Nepal Elections: A Right Direction for Constitution Implementation and Political Stability

Image credit: China Daily

 

By Hari Prasad Shrestha

Some critics consider Nepal almost as a one-city state. Almost all the country’s opportunities, its decent medical facilities, its key places for education, its administrative centers, the whole thing is in Kathmandu. The centralized system of state became major causes of increasing inequalities between Kathmandu and rest of the nation. Even after commencement of multiparty political system in 1990 Nepal is experiencing inequalities and instability.

The frequent changes in government have badly hindered the country’s development and economic growth. The game of government toppling and forming dominates the national political arena. As the major parties remain busy grasping power, vital issues were overshadowed.

Due to the lack of political stability, economic growth has completely stuck, causing unemployment which pushed millions of youth abroad to search for jobs. With the political situation uncertain, foreign investors are hesitant to spend money in Nepal. Domestic industries are facing a lot of challenges due to the political situation.

Even after constitution promulgation in 2015, there were big hindrances for its implementation as well as political stability. The Nepal India border blockade by India and Madhesh agitation were great challenges to implement the constitution. According to the constitution, it is mandatory to hold all elections – local, provincial and federal before 21 Jan 2018. Otherwise a constitution vacuum would be created automatically, it is a very dangerous and challenging situation for Nepal. At the last moment, due to changing regional political scenario and foresightedness of major political parties, the government decided to hold all level of elections and the county started to move on right track for constitution implementation and political stability.

After 20 years of interval Nepal successfully completed three phases of local polls of 6 metropolitan cities, 11 sub-metropolitan cities, 276 municipalities and 460 rural municipalities in 2017. It was a big step in supporting stability in the country. Moreover, to hold election before cutoff date of the constitution, on 21 August 2017 the cabinet announced election date for federal House of Representative and Provincial Legislative Assemblies. The elections will be held on two phases, first on 26 November and second phase on 7 December 2017.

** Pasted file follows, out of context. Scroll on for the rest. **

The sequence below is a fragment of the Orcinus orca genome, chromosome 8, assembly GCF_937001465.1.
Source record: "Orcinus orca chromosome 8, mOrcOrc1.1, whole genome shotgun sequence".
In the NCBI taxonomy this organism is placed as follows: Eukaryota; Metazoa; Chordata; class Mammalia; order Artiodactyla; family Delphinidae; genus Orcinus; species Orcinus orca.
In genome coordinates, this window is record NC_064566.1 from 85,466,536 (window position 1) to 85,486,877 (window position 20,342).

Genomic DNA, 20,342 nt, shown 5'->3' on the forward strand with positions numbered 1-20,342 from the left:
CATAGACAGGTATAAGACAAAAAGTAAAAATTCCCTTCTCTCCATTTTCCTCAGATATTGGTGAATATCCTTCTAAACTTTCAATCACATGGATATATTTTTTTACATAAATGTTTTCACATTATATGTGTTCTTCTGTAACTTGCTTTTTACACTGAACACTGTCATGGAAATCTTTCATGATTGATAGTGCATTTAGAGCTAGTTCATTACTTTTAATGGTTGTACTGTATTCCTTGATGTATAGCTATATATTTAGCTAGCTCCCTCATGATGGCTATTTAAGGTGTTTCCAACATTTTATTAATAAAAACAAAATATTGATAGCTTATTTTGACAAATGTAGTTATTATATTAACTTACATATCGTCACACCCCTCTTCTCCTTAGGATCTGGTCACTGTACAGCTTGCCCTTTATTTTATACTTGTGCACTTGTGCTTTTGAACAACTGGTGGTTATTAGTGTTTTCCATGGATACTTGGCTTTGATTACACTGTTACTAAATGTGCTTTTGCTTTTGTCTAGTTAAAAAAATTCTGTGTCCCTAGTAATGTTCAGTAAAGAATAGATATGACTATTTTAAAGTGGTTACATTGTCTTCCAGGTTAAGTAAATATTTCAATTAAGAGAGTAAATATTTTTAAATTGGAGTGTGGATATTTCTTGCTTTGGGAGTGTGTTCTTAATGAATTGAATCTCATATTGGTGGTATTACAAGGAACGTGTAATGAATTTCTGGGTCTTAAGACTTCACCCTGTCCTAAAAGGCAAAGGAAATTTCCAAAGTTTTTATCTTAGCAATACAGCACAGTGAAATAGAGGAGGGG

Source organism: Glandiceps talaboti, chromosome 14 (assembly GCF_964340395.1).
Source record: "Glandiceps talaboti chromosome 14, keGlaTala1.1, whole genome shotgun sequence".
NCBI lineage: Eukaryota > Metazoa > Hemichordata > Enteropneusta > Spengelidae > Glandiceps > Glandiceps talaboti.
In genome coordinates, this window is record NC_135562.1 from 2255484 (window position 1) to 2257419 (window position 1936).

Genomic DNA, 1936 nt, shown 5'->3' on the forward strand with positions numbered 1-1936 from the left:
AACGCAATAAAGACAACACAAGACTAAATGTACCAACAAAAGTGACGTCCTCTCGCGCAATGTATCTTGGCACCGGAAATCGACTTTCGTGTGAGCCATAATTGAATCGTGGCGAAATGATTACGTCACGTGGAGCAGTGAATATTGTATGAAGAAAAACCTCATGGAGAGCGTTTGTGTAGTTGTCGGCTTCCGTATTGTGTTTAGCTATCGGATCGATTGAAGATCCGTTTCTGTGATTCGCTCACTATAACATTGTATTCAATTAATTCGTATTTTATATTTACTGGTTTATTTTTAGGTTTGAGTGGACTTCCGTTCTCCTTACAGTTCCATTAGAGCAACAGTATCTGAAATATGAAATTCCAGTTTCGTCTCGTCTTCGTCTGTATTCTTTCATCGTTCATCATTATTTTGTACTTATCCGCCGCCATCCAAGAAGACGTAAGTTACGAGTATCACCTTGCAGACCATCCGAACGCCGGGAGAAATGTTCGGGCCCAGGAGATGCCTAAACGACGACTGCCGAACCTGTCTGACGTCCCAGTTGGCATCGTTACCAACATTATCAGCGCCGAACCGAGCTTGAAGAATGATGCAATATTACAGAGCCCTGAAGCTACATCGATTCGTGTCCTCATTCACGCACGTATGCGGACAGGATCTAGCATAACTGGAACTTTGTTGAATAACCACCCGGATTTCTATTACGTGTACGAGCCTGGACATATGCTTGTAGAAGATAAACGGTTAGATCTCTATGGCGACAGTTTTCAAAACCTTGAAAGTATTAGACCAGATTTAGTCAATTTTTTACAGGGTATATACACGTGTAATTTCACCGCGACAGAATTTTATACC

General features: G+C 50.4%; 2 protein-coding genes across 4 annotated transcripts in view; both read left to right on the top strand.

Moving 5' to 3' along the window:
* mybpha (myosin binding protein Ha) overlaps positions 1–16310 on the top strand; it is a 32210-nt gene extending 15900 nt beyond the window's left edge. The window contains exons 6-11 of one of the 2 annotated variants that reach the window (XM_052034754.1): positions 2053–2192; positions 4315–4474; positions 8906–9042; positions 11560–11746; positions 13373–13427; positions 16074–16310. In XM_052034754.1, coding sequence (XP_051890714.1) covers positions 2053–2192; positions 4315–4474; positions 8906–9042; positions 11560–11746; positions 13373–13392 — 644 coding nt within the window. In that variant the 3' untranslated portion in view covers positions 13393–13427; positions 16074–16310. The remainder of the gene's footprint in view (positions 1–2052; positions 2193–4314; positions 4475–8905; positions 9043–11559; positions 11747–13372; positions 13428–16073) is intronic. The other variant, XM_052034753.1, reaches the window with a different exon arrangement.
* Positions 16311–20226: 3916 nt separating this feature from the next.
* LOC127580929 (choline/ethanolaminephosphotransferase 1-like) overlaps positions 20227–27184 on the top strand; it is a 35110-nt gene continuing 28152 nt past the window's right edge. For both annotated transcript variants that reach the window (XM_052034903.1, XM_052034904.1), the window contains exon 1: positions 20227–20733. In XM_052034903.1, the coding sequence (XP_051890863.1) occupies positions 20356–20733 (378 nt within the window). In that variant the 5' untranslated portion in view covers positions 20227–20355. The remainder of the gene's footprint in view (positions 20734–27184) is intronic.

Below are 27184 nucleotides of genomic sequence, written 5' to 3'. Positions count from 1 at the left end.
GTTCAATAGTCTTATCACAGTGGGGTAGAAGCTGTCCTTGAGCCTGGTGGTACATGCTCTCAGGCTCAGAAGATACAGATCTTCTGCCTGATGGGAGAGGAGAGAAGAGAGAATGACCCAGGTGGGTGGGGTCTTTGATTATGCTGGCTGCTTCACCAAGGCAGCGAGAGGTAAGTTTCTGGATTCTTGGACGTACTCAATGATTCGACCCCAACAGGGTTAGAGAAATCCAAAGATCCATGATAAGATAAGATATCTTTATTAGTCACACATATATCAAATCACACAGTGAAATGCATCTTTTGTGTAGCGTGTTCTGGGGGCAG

A five-member Constituency Delineation Commission was formed under the chairmanship of former Supreme Court Justice Kamal Narayan Das to redraw the 165 constituency boundaries. It submitted its report to the government on 30 August 2017.  The boundaries set by this commission will remain unchanged for the next 20 years as per Article 286 of the constitution.

The 275 members of the federal legislature will be elected by two methods; 165 will be elected from single-member constituencies by first-past-the-post (FTPT) voting and 110 seats will be elected by closed list proportional representation (PR) from a single nationwide constituency. The provincial legislatures of 7 provinces will have double numbers in total compared to federal legislature with the similar methods. Each voter will get separate ballot papers for the two methods. A party or electoral alliance must pass the election threshold of 3% of the overall valid vote to be allocated a seat under the proportional method.

According to the House of Representatives Members Election Act, 2017, State Assembly Member Election Act, 2017, 50 percent women should be selected and nominated in the PR system, and the political parties must ensure 33 percent women reservation in total number of Federal Parliament members including women from all castes and ethnic groups.

The Acts have allocated 31 percent reservation for Brahmin-Kshetri (Khas-Arya),  29.7 percent for indigenous people, 15.3 percent for the Madhesi community, 13.8 percent for Dalits, 6.6 percent for Tharus and 4.4 percent for the Muslims.

After announcement of election dates, there were high suspicion among opposition parties about uncertainty of election as Janata Party Nepal leader Sarvendra Nath Shukla, who had filed a writ demanding four ballot papers be used for first-past-the-post and proportional representation elections for provincial assembly and federal House of Representatives after most of the ballot papers were printed out.